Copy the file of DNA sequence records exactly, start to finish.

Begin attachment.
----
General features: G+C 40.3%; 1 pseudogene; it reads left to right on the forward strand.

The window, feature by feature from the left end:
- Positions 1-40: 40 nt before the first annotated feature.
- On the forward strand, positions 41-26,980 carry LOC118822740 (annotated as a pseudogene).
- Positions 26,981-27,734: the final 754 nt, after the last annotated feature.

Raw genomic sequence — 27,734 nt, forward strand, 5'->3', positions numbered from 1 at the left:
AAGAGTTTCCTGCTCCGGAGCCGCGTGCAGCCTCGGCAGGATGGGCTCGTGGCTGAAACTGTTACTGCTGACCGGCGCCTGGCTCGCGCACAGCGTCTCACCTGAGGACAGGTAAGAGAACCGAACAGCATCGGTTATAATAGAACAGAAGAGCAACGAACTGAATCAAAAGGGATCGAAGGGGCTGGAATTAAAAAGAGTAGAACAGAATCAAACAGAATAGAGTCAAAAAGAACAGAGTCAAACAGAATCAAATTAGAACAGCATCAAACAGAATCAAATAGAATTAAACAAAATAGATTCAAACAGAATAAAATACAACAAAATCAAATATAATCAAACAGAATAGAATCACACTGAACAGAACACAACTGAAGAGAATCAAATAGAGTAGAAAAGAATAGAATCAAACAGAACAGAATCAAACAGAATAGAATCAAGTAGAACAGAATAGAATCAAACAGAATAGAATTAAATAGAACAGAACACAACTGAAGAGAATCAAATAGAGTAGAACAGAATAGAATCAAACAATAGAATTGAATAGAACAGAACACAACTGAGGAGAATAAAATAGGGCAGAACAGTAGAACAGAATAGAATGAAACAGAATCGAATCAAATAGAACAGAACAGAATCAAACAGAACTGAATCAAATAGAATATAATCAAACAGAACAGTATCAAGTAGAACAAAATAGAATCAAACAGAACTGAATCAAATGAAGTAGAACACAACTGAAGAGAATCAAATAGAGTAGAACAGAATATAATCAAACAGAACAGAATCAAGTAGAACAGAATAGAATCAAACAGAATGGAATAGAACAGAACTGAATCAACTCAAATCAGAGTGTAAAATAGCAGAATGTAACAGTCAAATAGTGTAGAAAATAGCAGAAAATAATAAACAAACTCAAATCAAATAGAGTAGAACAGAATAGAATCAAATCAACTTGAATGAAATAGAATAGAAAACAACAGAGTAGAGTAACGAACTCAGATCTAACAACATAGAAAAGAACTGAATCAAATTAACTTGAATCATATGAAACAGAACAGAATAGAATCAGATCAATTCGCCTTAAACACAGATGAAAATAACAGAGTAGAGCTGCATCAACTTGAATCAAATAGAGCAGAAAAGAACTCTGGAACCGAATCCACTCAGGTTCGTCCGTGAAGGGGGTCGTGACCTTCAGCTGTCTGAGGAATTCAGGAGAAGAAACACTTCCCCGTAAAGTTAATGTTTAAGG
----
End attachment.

General features: G+C 40.3%; 1 pseudogene; it reads left to right on the forward strand.

The window, feature by feature from the left end:
- Positions 1-40: 40 nt before the first annotated feature.
- On the forward strand, positions 41-26,980 carry LOC118822740 (annotated as a pseudogene).
- Positions 26,981-27,734: the final 754 nt, after the last annotated feature.

Raw genomic sequence — 27,734 nt, forward strand, 5'->3', positions numbered from 1 at the left:
AAGAGTTTCCTGCTCCGGAGCCGCGTGCAGCCTCGGCAGGATGGGCTCGTGGCTGAAACTGTTACTGCTGACCGGCGCCTGGCTCGCGCACAGCGTCTCACCTGAGGACAGGTAAGAGAACCGAACAGCATCGGTTATAATAGAACAGAAGAGCAACGAACTGAATCAAAAGGGATCGAAGGGGCTGGAATTAAAAAGAGTAGAACAGAATCAAACAGAATAGAGTCAAAAAGAACAGAGTCAAACAGAATCAAATTAGAACAGCATCAAACAGAATCAAATAGAATTAAACAAAATAGATTCAAACAGAATAAAATACAACAAAATCAAATATAATCAAACAGAATAGAATCACACTGAACAGAACACAACTGAAGAGAATCAAATAGAGTAGAAAAGAATAGAATCAAACAGAACAGAATCAAACAGAATAGAATCAAGTAGAACAGAATAGAATCAAACAGAATAGAATTAAATAGAACAGAACACAACTGAAGAGAATCAAATAGAGTAGAACAGAATAGAATCAAACAATAGAATTGAATAGAACAGAACACAACTGAGGAGAATAAAATAGGGCAGAACAGTAGAACAGAATAGAATGAAACAGAATCGAATCAAATAGAACAGAACAGAATCAAACAGAACTGAATCAAATAGAATATAATCAAACAGAACAGTATCAAGTAGAACAAAATAGAATCAAACAGAACTGAATCAAATGAAGTAGAACACAACTGAAGAGAATCAAATAGAGTAGAACAGAATATAATCAAACAGAACAGAATCAAGTAGAACAGAATAGAATCAAACAGAATGGAATAGAACAGAACTGAATCAACTCAAATCAGAGTGTAAAATAGCAGAATGTAACAGTCAAATAGTGTAGAAAATAGCAGAAAATAATAAACAAACTCAAATCAAATAGAGTAGAACAGAATAGAATCAAATCAACTTGAATGAAATAGAATAGAAAACAACAGAGTAGAGTAACGAACTCAGATCTAACAACATAGAAAAGAACTGAATCAAATTAACTTGAATCATATGAAACAGAACAGAATAGAATCAGATCAATTCGCCTTAAACACAGATGAAAATAACAGAGTAGAGCTGCATCAACTTGAATCAAATAGAGCAGAAAAGAACTCTGGAACCGAATCCACTCAGGTTCGTCCGTGAAGGGGGTCGTGACCTTCAGCTGTCTGAGGAATTCAGGAGAAGAAACACTTCCCCGTAAAGTTAATGTTTAAGG